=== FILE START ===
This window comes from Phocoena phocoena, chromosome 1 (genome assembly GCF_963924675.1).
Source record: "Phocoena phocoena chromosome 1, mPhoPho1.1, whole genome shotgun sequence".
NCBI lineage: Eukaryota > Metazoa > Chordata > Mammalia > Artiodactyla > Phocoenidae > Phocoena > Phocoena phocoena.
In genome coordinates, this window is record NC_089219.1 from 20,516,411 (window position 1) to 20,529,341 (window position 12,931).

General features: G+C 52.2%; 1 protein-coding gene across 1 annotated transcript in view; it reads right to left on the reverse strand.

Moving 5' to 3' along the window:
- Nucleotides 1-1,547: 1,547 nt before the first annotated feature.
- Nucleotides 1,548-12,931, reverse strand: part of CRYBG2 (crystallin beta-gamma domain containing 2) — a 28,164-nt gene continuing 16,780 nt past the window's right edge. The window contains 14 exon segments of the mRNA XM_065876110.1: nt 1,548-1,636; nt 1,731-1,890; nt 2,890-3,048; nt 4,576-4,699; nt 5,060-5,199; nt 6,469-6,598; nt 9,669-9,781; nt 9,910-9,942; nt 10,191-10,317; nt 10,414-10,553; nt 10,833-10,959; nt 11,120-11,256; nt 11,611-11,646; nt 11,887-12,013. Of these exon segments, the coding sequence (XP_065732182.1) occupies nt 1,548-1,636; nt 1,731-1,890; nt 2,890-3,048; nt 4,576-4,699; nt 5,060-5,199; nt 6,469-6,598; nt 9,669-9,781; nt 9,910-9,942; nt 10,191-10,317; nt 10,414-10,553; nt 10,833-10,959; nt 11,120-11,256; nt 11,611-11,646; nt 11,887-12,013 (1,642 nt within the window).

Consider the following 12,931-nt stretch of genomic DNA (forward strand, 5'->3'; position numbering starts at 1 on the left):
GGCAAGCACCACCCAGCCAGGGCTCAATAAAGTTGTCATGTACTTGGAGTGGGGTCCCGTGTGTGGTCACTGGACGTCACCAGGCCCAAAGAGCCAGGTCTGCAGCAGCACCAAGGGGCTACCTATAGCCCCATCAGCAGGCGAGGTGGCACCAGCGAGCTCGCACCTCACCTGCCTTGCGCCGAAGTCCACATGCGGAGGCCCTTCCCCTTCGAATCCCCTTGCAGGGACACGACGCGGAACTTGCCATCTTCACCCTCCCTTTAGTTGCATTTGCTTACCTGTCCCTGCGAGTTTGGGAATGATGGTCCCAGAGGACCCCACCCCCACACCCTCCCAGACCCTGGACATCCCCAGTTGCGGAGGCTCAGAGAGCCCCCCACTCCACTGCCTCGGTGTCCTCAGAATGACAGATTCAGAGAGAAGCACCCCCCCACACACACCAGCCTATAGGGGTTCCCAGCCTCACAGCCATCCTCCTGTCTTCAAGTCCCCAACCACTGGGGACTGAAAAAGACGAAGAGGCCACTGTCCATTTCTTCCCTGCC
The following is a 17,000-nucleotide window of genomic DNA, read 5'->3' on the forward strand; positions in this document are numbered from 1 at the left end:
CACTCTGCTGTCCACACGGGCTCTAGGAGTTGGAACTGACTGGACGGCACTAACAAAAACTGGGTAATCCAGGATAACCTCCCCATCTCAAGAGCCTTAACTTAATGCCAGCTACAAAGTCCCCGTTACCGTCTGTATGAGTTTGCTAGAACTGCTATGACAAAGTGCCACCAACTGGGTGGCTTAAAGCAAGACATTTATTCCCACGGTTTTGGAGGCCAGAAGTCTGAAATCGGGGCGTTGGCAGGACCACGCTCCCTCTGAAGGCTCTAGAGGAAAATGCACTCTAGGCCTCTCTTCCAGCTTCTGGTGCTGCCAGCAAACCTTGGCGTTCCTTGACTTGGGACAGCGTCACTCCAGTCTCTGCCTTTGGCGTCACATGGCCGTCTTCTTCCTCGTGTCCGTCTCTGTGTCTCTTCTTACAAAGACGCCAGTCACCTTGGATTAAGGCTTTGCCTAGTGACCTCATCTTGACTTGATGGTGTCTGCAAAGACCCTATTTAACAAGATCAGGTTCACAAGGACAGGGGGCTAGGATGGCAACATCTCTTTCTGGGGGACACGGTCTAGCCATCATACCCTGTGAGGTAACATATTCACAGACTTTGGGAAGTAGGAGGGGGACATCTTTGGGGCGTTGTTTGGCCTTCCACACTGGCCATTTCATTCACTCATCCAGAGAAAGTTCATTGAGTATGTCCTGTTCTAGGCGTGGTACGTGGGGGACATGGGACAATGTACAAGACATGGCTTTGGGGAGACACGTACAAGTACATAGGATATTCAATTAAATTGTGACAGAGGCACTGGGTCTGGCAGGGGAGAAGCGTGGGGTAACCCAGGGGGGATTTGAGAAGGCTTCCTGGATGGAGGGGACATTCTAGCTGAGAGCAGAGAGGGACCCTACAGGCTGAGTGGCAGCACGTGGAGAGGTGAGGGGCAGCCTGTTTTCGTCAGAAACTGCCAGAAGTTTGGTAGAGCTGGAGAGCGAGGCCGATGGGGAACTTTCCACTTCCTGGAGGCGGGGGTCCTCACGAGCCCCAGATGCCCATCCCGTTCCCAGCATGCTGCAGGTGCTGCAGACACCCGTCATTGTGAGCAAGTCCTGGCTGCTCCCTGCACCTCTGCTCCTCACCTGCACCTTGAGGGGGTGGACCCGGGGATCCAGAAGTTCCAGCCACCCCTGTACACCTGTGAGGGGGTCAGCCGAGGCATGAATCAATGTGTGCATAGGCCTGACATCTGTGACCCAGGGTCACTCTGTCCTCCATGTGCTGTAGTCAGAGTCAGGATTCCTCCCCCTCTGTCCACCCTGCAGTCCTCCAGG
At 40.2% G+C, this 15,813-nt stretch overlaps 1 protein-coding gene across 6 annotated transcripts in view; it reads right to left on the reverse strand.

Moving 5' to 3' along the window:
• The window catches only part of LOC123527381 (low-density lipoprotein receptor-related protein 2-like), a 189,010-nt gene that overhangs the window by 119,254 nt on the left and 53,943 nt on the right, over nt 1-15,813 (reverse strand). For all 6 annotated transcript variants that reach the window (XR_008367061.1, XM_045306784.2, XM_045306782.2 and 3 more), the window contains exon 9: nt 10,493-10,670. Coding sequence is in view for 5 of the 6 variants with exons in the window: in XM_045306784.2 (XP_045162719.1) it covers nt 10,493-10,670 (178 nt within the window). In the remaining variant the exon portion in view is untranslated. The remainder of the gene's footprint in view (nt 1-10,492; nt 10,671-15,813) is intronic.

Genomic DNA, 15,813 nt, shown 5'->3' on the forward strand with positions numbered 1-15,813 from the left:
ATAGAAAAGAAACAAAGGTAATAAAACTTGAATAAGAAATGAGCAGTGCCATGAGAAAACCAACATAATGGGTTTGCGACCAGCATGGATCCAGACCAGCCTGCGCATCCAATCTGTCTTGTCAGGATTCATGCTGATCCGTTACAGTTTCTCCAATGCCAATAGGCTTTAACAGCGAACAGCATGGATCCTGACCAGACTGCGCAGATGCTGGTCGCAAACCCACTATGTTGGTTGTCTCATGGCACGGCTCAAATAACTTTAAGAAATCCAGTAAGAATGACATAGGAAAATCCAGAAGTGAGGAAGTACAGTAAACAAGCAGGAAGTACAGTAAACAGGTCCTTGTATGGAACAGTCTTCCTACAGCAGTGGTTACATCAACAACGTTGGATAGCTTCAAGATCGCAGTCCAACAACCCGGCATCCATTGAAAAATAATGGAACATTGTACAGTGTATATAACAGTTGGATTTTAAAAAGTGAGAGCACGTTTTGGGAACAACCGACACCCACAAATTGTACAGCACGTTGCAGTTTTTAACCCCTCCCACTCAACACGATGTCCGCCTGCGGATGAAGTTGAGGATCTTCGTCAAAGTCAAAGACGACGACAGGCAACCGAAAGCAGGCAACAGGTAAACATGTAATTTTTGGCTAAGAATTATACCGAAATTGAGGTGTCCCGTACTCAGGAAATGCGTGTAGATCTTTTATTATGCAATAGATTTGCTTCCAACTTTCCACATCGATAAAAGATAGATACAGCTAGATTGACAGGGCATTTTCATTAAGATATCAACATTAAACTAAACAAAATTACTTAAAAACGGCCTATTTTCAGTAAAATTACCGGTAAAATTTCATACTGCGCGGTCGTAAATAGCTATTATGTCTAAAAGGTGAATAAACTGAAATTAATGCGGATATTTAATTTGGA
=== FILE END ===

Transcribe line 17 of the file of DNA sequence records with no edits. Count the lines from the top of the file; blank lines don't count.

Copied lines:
ATAGAAAAGAAACAAAGGTAATAAAACTTGAATAAGAAATGAGCAGTGCCATGAGAAAACCAACATAATGGGTTTGCGACCAGCATGGATCCAGACCAGCCTGCGCATCCAATCTGTCTTGTCAGGATTCATGCTGATCCGTTACAGTTTCTCCAATGCCAATAGGCTTTAACAGCGAACAGCATGGATCCTGACCAGACTGCGCAGATGCTGGTCGCAAACCCACTATGTTGGTTGTCTCATGGCACGGCTCAAATAACTTTAAGAAATCCAGTAAGAATGACATAGGAAAATCCAGAAGTGAGGAAGTACAGTAAACAAGCAGGAAGTACAGTAAACAGGTCCTTGTATGGAACAGTCTTCCTACAGCAGTGGTTACATCAACAACGTTGGATAGCTTCAAGATCGCAGTCCAACAACCCGGCATCCATTGAAAAATAATGGAACATTGTACAGTGTATATAACAGTTGGATTTTAAAAAGTGAGAGCACGTTTTGGGAACAACCGACACCCACAAATTGTACAGCACGTTGCAGTTTTTAACCCCTCCCACTCAACACGATGTCCGCCTGCGGATGAAGTTGAGGATCTTCGTCAAAGTCAAAGACGACGACAGGCAACCGAAAGCAGGCAACAGGTAAACATGTAATTTTTGGCTAAGAATTATACCGAAATTGAGGTGTCCCGTACTCAGGAAATGCGTGTAGATCTTTTATTATGCAATAGATTTGCTTCCAACTTTCCACATCGATAAAAGATAGATACAGCTAGATTGACAGGGCATTTTCATTAAGATATCAACATTAAACTAAACAAAATTACTTAAAAACGGCCTATTTTCAGTAAAATTACCGGTAAAATTTCATACTGCGCGGTCGTAAATAGCTATTATGTCTAAAAGGTGAATAAACTGAAATTAATGCGGATATTTAATTTGGA